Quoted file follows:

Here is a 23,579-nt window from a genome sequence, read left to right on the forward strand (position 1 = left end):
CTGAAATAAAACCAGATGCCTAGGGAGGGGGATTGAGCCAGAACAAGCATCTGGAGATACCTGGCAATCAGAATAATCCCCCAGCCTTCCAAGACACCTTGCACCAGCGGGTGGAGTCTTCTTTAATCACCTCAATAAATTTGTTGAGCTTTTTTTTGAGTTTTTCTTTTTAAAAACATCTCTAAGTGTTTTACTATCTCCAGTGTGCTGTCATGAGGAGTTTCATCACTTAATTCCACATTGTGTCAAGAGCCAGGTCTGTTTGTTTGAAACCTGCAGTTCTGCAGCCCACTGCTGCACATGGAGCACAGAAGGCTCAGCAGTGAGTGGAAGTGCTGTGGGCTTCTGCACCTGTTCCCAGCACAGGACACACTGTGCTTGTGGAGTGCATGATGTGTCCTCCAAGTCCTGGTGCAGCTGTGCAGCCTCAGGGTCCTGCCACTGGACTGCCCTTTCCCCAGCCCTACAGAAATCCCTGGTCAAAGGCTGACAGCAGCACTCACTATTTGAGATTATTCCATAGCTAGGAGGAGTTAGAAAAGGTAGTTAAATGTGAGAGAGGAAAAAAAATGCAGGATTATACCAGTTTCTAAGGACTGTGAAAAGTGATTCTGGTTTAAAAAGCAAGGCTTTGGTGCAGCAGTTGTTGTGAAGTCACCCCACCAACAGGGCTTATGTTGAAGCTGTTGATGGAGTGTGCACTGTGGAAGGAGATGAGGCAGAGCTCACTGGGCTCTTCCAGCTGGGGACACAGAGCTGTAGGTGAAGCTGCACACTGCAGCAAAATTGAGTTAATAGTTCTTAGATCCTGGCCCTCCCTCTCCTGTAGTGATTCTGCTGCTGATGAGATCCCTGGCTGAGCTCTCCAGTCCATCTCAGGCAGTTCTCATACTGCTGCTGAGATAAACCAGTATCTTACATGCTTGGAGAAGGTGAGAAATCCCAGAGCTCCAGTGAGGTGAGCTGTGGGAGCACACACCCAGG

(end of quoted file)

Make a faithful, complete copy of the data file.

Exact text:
Here is a 23,579-nt window from a genome sequence, read left to right on the forward strand (position 1 = left end):
CTGAAATAAAACCAGATGCCTAGGGAGGGGGATTGAGCCAGAACAAGCATCTGGAGATACCTGGCAATCAGAATAATCCCCCAGCCTTCCAAGACACCTTGCACCAGCGGGTGGAGTCTTCTTTAATCACCTCAATAAATTTGTTGAGCTTTTTTTTGAGTTTTTCTTTTTAAAAACATCTCTAAGTGTTTTACTATCTCCAGTGTGCTGTCATGAGGAGTTTCATCACTTAATTCCACATTGTGTCAAGAGCCAGGTCTGTTTGTTTGAAACCTGCAGTTCTGCAGCCCACTGCTGCACATGGAGCACAGAAGGCTCAGCAGTGAGTGGAAGTGCTGTGGGCTTCTGCACCTGTTCCCAGCACAGGACACACTGTGCTTGTGGAGTGCATGATGTGTCCTCCAAGTCCTGGTGCAGCTGTGCAGCCTCAGGGTCCTGCCACTGGACTGCCCTTTCCCCAGCCCTACAGAAATCCCTGGTCAAAGGCTGACAGCAGCACTCACTATTTGAGATTATTCCATAGCTAGGAGGAGTTAGAAAAGGTAGTTAAATGTGAGAGAGGAAAAAAAATGCAGGATTATACCAGTTTCTAAGGACTGTGAAAAGTGATTCTGGTTTAAAAAGCAAGGCTTTGGTGCAGCAGTTGTTGTGAAGTCACCCCACCAACAGGGCTTATGTTGAAGCTGTTGATGGAGTGTGCACTGTGGAAGGAGATGAGGCAGAGCTCACTGGGCTCTTCCAGCTGGGGACACAGAGCTGTAGGTGAAGCTGCACACTGCAGCAAAATTGAGTTAATAGTTCTTAGATCCTGGCCCTCCCTCTCCTGTAGTGATTCTGCTGCTGATGAGATCCCTGGCTGAGCTCTCCAGTCCATCTCAGGCAGTTCTCATACTGCTGCTGAGATAAACCAGTATCTTACATGCTTGGAGAAGGTGAGAAATCCCAGAGCTCCAGTGAGGTGAGCTGTGGGAGCACACACCCAGG